Let’s beat a dead horse, shall we?
After the Met Ball on Monday night, after the fanciest of fancy people climbed into their fancy cars and went to their fancy after-parties, and after they grew tired of all of the public fanciness and retreated to their fancy beds and said good-night, I was in Brooklyn saying “good-morning, it’s time for school!”
I may not be fancy, but I have a fancy friend who’s a member of the Met and invited me to the Members Only viewing of “Punk: Chaos to Couture” on Tuesday morning, which I’d been looking forward to since the announcement. But as my in-box became stuffed with Moda Operandi emails hawking “punk” items with very un-punk prices ranging from $300 to $285,000 the concept of Punk: Chaos to Couture was heading straight to Couture and completely bypassing Chaos. Uh-Oh.
I walked up the steps to the Met, white tents still up, red carpet gone, smell of green money in the air. We headed straight to the exhibit on the second floor, bypassing all the antiquities and culture on the first, only to be asked sweetly by an antique gentleman, “Do you wear your hair like that every day, or did you do it special just for today”. “Every day,” I muttered. “Oh it um looks…um…nice”, said the octogenarian. To him, I was a young punk.
I flipped him the bird. Hey, I take this punk shit seriously.
The exhibit starts off promising with a recreation of the CBGB john—the bathroom from the birthplace of punk on the lower east side of New York, 1974. The text on the wall talks about the band Television and its founding member, Richard Hell. Punk at its core was about music/art/rebelling/counterculture. It wasn’t about fashion, it’s just what they wore: tight ripped jeans, old ripped t-shirts, loads of attitude. Remember it was 1974.
A visitor from London, Malcolm Mclaren found inspiration from the punks at CBGB and brought it back to his then girlfriend, Vivienne Westwood. Through their little shop on King’s Road and Vivienne’s eyes, they added a layer of fashion to punk, and outfitted the movements’ muses, The Sex Pistols, as they sneered and spit out “God Save the Queen.”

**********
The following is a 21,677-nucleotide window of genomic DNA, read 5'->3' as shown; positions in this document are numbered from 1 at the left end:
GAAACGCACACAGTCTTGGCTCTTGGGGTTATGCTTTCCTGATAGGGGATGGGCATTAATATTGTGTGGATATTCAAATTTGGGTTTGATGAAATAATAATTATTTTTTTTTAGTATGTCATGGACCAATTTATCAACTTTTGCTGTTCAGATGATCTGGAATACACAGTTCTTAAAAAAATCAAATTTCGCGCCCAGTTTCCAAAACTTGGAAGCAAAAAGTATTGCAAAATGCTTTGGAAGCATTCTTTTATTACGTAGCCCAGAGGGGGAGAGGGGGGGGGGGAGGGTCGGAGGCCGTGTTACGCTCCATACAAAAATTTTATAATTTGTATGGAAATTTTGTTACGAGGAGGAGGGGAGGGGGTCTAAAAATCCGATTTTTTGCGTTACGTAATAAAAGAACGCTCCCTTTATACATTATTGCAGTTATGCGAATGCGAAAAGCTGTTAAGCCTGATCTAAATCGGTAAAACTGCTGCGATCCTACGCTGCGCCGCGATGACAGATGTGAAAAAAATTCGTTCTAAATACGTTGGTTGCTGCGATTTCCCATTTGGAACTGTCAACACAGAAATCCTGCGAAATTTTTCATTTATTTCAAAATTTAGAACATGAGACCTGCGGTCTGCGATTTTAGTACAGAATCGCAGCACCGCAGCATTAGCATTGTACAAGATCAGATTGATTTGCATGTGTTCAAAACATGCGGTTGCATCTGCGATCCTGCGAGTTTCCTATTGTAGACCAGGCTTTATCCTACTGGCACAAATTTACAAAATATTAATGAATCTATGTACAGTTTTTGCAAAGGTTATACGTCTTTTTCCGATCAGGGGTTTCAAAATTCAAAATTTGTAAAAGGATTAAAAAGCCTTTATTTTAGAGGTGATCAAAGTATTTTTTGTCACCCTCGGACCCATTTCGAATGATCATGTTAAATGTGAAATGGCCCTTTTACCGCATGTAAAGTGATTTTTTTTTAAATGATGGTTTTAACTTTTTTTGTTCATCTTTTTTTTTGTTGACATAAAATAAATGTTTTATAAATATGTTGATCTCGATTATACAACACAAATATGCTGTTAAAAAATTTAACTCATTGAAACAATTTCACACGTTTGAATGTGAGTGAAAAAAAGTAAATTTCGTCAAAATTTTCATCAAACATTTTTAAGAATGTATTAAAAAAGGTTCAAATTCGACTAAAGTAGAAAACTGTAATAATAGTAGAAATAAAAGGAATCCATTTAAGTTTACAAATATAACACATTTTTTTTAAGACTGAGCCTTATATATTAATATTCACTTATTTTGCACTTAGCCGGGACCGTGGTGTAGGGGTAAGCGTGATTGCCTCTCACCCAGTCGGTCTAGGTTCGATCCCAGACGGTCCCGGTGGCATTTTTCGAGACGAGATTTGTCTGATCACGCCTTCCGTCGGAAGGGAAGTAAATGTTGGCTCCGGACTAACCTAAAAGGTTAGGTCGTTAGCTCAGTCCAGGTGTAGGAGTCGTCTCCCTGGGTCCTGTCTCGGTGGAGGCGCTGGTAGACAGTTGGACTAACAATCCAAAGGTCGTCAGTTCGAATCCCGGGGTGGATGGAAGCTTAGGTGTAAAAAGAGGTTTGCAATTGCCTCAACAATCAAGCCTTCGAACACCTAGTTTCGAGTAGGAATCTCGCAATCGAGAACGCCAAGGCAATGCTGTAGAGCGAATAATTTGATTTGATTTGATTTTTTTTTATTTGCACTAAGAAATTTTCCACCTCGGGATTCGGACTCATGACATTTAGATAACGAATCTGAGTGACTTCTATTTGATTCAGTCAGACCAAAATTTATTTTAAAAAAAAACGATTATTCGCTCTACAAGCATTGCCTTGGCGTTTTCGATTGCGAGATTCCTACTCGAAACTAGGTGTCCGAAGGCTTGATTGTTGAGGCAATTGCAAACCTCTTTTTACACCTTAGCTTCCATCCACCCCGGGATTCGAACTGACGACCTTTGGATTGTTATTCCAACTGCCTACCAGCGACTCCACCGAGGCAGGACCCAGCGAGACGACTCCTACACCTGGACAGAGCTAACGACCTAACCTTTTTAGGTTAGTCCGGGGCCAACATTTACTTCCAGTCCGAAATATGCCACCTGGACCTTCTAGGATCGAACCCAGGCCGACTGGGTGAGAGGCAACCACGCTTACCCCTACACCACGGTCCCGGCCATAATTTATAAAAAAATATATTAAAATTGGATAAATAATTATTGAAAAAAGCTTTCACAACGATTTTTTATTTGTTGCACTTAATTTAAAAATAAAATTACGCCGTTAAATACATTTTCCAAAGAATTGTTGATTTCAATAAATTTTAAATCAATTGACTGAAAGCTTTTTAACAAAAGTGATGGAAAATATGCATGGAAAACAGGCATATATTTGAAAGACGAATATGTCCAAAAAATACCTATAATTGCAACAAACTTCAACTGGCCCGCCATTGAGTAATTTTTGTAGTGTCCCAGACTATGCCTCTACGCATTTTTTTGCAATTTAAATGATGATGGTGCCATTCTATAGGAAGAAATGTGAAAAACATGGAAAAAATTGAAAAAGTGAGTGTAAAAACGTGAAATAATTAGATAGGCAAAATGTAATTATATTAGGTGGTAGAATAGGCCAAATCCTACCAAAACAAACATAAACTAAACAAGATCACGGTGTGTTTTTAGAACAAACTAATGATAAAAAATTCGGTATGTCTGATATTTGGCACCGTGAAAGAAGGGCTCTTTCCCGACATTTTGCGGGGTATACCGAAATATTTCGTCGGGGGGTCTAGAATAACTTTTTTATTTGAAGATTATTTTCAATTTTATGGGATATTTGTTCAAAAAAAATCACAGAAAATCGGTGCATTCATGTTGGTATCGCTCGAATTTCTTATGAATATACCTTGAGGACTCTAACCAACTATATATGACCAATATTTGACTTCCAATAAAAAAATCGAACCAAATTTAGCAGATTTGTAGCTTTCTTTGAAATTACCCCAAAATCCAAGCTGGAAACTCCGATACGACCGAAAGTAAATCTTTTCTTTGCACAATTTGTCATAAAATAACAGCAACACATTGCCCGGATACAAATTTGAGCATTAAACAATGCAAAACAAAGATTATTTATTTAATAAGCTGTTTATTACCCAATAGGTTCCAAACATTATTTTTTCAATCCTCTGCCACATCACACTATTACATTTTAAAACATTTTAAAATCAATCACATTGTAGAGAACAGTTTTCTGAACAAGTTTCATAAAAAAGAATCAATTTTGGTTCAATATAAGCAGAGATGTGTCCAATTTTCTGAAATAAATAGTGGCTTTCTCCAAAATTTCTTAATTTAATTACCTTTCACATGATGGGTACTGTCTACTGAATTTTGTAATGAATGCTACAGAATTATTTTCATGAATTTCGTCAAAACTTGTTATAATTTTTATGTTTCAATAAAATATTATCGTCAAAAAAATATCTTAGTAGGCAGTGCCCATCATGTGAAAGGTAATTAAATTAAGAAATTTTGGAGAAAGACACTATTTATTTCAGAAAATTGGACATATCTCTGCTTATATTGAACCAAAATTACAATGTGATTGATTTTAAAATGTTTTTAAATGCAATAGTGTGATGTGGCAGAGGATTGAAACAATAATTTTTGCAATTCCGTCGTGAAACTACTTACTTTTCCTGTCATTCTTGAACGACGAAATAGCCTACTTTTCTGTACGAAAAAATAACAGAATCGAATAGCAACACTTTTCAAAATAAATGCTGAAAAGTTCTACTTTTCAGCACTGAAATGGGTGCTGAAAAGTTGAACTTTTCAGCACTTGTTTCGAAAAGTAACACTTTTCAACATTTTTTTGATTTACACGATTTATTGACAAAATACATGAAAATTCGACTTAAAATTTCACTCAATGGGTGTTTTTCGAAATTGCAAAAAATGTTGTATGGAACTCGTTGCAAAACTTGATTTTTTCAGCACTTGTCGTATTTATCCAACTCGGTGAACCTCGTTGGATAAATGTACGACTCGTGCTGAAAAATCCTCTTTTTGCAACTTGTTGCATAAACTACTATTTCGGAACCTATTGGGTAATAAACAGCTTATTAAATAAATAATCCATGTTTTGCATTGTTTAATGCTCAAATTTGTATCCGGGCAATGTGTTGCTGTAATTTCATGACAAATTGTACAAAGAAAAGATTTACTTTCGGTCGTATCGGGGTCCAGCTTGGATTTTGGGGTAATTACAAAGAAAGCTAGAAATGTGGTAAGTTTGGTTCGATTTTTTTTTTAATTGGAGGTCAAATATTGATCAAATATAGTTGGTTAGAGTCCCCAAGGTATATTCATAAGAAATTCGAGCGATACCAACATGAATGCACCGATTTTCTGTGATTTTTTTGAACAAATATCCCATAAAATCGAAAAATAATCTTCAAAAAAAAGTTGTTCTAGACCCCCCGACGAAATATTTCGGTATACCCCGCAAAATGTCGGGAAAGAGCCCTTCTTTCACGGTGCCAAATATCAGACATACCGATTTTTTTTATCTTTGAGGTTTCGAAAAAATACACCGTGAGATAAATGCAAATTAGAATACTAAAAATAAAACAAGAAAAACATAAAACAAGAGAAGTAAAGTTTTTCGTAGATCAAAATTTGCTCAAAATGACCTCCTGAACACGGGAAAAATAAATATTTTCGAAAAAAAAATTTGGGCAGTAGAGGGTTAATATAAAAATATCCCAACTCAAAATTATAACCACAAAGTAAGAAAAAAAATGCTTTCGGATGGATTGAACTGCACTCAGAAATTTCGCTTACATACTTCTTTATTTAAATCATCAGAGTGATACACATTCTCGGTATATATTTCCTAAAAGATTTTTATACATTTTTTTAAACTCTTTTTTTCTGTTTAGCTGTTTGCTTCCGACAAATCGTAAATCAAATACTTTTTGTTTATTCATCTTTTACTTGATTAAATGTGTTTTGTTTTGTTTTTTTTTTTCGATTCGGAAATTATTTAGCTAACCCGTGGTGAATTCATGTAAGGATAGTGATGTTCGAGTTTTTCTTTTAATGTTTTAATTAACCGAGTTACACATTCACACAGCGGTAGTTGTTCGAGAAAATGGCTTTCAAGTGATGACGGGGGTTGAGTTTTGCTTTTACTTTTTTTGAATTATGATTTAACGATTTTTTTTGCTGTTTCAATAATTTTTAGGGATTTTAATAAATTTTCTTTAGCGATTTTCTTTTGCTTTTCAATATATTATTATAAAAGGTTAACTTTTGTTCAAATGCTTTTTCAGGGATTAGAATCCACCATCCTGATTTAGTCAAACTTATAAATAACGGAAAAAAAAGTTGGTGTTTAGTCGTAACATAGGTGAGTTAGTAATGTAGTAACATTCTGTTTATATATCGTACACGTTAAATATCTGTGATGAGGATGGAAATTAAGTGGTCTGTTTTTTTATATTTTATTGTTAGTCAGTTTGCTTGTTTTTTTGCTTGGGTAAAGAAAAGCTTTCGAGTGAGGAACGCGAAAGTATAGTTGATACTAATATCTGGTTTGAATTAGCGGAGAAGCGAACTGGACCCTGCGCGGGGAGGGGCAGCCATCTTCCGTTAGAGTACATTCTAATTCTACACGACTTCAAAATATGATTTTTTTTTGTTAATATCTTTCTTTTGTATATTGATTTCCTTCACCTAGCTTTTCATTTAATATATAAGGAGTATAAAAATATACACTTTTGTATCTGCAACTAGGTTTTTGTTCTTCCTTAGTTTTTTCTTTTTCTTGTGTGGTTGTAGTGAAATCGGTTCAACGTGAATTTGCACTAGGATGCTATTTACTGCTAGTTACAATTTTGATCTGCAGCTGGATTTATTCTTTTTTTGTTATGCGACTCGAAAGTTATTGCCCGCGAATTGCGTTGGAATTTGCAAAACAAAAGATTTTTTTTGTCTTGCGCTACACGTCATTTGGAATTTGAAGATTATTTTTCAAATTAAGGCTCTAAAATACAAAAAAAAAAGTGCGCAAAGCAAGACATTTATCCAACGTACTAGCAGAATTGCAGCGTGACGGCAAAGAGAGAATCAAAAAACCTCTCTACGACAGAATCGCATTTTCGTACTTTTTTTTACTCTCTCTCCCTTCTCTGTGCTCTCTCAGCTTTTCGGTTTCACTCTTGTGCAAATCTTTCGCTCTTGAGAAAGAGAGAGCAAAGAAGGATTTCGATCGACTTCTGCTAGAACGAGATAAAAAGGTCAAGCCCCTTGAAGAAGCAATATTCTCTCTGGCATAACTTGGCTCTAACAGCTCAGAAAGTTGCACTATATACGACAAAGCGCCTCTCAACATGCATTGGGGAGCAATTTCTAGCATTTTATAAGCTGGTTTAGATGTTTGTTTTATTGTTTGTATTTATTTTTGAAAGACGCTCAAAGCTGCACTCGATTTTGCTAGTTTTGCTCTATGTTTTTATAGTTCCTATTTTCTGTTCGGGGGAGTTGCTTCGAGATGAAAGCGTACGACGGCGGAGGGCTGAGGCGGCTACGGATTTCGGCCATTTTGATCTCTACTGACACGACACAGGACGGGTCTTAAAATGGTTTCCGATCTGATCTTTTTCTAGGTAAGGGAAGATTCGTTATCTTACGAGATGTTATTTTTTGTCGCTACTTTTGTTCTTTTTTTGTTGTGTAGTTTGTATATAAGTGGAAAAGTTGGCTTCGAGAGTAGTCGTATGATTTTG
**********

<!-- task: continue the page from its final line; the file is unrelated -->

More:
Punk was full tilt anti-establishment. And it looked good through Vivienne’s lens. Some of my favorite pieces at the exhibit were Vivienne Westwood’s original t-shirts from 1975+. So simple yet beautifully made, they fit right in next to the complicated couture gowns around them. I think that was the intention of the curators, but I sure wish they kept the Chaos room more “chaotic” rather than bypassing it entirely and heading straight to couture. I wanted to see Vivienne’s shirts slumming with the spit and filth and desperation that time period displayed. I wanted the music loud and my ears bleeding. I wanted the room to vibrate and make me feel something. I wanted the recreation of McLaren’s and Westwood’s store to buzz like it must have in ’75 with the characters that stomped in and out of its doors. All that energy and edge should have been front and center, not pushed to the side to languish in the corner, lifeless and forgotten.
It was clear the establishment wasn’t down with the anti-establishment then and now.
Ninety-nine-point-nine percent of the exhibit pays homage to the designers who co-opted punks’ influence and turned it into saleable goods out of reach to most of us. Designers like Junya Watanabe, Rodarte, Givenchy, Commes des Garçon, Alexander McQueen, Balmain, Giles Deacon, Gianni Versace, Dolce & Gabanna, John Galliano’s Dior, Maison Martin Margiela, Karl Lagerfeld’s Chanel, Jean Paul Gaultier, and Zhandra Rhodes. Beautiful in their deconstruction, edge and wit, and liberal in their use of safety pins, tears, rips and studs. And photographed and modeled on the pages of the other gala co-sponsor, Vogue, to sell magazines, and help make the other co-sponsor, Moda Operandi, god who knows, how much money.
Look, I like the show plenty, mostly because It’s my dream closet. But I’m also a sucker for wanting to praise the beginnings of ideas and movements. Punk at its core does belong in the halls of the Met, because Punk had something to say, started a revolution and inspired the masses. It’s up to us to listen, even if “society” is uncomfortable with it.
Now Fuck Off!